RFID Talk Blog

Wearable technology measures pregnancy contractions

Wearable technology could soon help expectant mothers to avoid frequent trips to the doctor’s office for fetal and uterine monitoring.

Researchers at Drexel University are combining fashion design with RFID technology to produce a belly band that will monitor uterine contractions and fetal heart rate in real time.

RFID in healthcare

Using computerized knitting software, researchers at Drexel University have designed a belly band garment that incorporates special yarn and RFID technology to allow the monitoring of contractions.

The band, currently in prototype production in the Shima Seiki Haute Technology Laboratory in Drexel’s Expressive & Creative Interaction Technologies (ExCITe) Center, could be used to monitor high-risk pregnancies, women near their due dates or as a quick, non-invasive procedure during a routine check-up.

“Current fetal and uterine monitoring requires patients to come into the hospital or testing center to be hooked up to a machine,” says Owen Montgomery, M.D., head of obstetrics and gynecology at Drexel’s College of Medicine, and one of the researchers working on the project.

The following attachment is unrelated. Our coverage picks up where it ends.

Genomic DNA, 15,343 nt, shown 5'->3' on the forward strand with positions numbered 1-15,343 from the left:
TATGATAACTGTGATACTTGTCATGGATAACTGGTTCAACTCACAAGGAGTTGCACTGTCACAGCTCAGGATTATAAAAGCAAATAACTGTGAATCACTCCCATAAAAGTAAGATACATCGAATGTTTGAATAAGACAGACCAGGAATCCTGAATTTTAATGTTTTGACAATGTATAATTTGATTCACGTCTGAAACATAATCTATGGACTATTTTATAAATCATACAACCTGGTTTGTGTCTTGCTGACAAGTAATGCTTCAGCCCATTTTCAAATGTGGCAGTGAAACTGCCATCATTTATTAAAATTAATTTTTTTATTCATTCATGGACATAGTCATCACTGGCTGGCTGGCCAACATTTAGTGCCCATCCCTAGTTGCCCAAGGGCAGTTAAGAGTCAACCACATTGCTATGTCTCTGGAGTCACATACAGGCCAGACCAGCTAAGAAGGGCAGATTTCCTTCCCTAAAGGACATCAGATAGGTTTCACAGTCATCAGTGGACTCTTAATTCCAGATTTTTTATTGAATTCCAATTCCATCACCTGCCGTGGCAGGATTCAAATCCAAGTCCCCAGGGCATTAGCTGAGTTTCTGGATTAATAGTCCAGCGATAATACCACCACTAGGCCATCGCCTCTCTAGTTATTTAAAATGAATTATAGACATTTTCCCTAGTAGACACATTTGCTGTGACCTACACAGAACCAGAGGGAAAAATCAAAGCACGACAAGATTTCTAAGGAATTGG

“For high-risk pregnancy situations these visits can be quite frequent and inconvenient. The technology is also limited in what it can monitor and in some situations, rather invasive.”

Using electrically conductive thread, a fabric pattern is built in across the center of the band that includes a small pocket where a wireless, passive RFID tag is housed. Signal processing algorithms developed in Drexel’s Electrical and Computer Engineering labs process the changes in received signal characteristics from the RFID-enabled band to measure the intensity of the uterine contractions and other medical information from the mother and fetus.

“Because this is wireless technology, doctors will be able to monitor their patients inside or outside of a hospital and perhaps eventually it will be developed into a monitoring service that could immediately signal medical professionals if there is a problem,” says Kapil Dandekar, PhD, a researcher in Drexel’s College of Engineering who is working on the smart garment

The band’s first application is likely to be for monitoring uterine contractions. If successful, continued work could allow it to be used for additional fetal monitoring.

As a first step toward gaining FDA approval, the band is currently being benchmarked against commercial devices such as tocodynamometers used in healthcare settings to monitor pregnancy contractions.

“The initial data looks good,” said Dandekar. “We’ve been able to reproduce the same trends we see on the tocodynamometer.”

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